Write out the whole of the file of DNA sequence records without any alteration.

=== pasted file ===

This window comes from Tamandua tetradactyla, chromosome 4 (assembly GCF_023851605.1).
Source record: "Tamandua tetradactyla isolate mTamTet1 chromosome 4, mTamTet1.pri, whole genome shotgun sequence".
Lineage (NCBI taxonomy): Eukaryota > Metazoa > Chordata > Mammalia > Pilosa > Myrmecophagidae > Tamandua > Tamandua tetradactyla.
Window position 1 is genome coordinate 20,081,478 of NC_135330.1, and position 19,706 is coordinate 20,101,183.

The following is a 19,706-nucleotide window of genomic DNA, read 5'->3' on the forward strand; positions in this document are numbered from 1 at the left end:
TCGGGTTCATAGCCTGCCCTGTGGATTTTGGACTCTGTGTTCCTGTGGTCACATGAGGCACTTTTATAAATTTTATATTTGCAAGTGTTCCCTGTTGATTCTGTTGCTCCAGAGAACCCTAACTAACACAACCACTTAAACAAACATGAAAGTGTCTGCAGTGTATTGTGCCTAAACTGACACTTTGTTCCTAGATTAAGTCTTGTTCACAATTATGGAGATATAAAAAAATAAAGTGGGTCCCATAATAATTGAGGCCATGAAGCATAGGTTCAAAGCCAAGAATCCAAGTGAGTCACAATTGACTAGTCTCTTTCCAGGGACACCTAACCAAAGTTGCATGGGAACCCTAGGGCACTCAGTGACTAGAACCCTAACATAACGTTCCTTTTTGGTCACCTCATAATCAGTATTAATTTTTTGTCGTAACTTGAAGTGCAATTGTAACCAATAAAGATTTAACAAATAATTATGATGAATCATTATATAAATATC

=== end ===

This window comes from Tamandua tetradactyla, chromosome 4 (assembly GCF_023851605.1).
Source record: "Tamandua tetradactyla isolate mTamTet1 chromosome 4, mTamTet1.pri, whole genome shotgun sequence".
Lineage (NCBI taxonomy): Eukaryota > Metazoa > Chordata > Mammalia > Pilosa > Myrmecophagidae > Tamandua > Tamandua tetradactyla.
Window position 1 is genome coordinate 20,081,478 of NC_135330.1, and position 19,706 is coordinate 20,101,183.

The following is a 19,706-nucleotide window of genomic DNA, read 5'->3' on the forward strand; positions in this document are numbered from 1 at the left end:
TCGGGTTCATAGCCTGCCCTGTGGATTTTGGACTCTGTGTTCCTGTGGTCACATGAGGCACTTTTATAAATTTTATATTTGCAAGTGTTCCCTGTTGATTCTGTTGCTCCAGAGAACCCTAACTAACACAACCACTTAAACAAACATGAAAGTGTCTGCAGTGTATTGTGCCTAAACTGACACTTTGTTCCTAGATTAAGTCTTGTTCACAATTATGGAGATATAAAAAAATAAAGTGGGTCCCATAATAATTGAGGCCATGAAGCATAGGTTCAAAGCCAAGAATCCAAGTGAGTCACAATTGACTAGTCTCTTTCCAGGGACACCTAACCAAAGTTGCATGGGAACCCTAGGGCACTCAGTGACTAGAACCCTAACATAACGTTCCTTTTTGGTCACCTCATAATCAGTATTAATTTTTTGTCGTAACTTGAAGTGCAATTGTAACCAATAAAGATTTAACAAATAATTATGATGAATCATTATATAAATATC